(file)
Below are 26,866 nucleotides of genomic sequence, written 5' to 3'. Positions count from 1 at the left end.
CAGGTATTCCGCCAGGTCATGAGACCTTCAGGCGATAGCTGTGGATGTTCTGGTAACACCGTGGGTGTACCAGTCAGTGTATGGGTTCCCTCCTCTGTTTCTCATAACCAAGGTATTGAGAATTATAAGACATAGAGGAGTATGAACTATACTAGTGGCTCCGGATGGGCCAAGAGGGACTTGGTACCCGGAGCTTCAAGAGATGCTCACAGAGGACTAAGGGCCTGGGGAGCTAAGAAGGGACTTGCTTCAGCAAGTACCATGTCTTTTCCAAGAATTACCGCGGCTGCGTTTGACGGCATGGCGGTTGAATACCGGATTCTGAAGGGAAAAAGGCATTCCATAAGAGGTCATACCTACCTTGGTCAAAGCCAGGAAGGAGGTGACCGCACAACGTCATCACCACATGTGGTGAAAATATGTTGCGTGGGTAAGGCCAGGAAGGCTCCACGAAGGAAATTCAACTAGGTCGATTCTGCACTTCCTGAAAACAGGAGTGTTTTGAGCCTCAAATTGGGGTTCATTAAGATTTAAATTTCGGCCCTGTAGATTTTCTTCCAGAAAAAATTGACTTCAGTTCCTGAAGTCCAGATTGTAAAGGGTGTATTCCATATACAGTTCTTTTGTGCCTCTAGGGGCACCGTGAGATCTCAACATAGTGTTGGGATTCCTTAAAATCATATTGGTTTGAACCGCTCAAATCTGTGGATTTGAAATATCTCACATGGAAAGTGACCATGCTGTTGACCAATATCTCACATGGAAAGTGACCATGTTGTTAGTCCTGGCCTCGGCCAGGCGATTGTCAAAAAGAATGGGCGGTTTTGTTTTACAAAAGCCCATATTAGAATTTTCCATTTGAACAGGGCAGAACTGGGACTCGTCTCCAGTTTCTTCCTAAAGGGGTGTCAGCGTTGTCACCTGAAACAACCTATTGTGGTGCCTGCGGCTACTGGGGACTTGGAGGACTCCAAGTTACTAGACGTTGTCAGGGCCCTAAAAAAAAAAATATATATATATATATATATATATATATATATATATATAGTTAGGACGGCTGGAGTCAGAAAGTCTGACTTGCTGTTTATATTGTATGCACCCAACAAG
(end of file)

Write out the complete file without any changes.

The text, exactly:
Below are 26,866 nucleotides of genomic sequence, written 5' to 3'. Positions count from 1 at the left end.
CAGGTATTCCGCCAGGTCATGAGACCTTCAGGCGATAGCTGTGGATGTTCTGGTAACACCGTGGGTGTACCAGTCAGTGTATGGGTTCCCTCCTCTGTTTCTCATAACCAAGGTATTGAGAATTATAAGACATAGAGGAGTATGAACTATACTAGTGGCTCCGGATGGGCCAAGAGGGACTTGGTACCCGGAGCTTCAAGAGATGCTCACAGAGGACTAAGGGCCTGGGGAGCTAAGAAGGGACTTGCTTCAGCAAGTACCATGTCTTTTCCAAGAATTACCGCGGCTGCGTTTGACGGCATGGCGGTTGAATACCGGATTCTGAAGGGAAAAAGGCATTCCATAAGAGGTCATACCTACCTTGGTCAAAGCCAGGAAGGAGGTGACCGCACAACGTCATCACCACATGTGGTGAAAATATGTTGCGTGGGTAAGGCCAGGAAGGCTCCACGAAGGAAATTCAACTAGGTCGATTCTGCACTTCCTGAAAACAGGAGTGTTTTGAGCCTCAAATTGGGGTTCATTAAGATTTAAATTTCGGCCCTGTAGATTTTCTTCCAGAAAAAATTGACTTCAGTTCCTGAAGTCCAGATTGTAAAGGGTGTATTCCATATACAGTTCTTTTGTGCCTCTAGGGGCACCGTGAGATCTCAACATAGTGTTGGGATTCCTTAAAATCATATTGGTTTGAACCGCTCAAATCTGTGGATTTGAAATATCTCACATGGAAAGTGACCATGCTGTTGACCAATATCTCACATGGAAAGTGACCATGTTGTTAGTCCTGGCCTCGGCCAGGCGATTGTCAAAAAGAATGGGCGGTTTTGTTTTACAAAAGCCCATATTAGAATTTTCCATTTGAACAGGGCAGAACTGGGACTCGTCTCCAGTTTCTTCCTAAAGGGGTGTCAGCGTTGTCACCTGAAACAACCTATTGTGGTGCCTGCGGCTACTGGGGACTTGGAGGACTCCAAGTTACTAGACGTTGTCAGGGCCCTAAAAAAAAAAATATATATATATATATATATATATATATATATATATATAGTTAGGACGGCTGGAGTCAGAAAGTCTGACTTGCTGTTTATATTGTATGCACCCAACAAG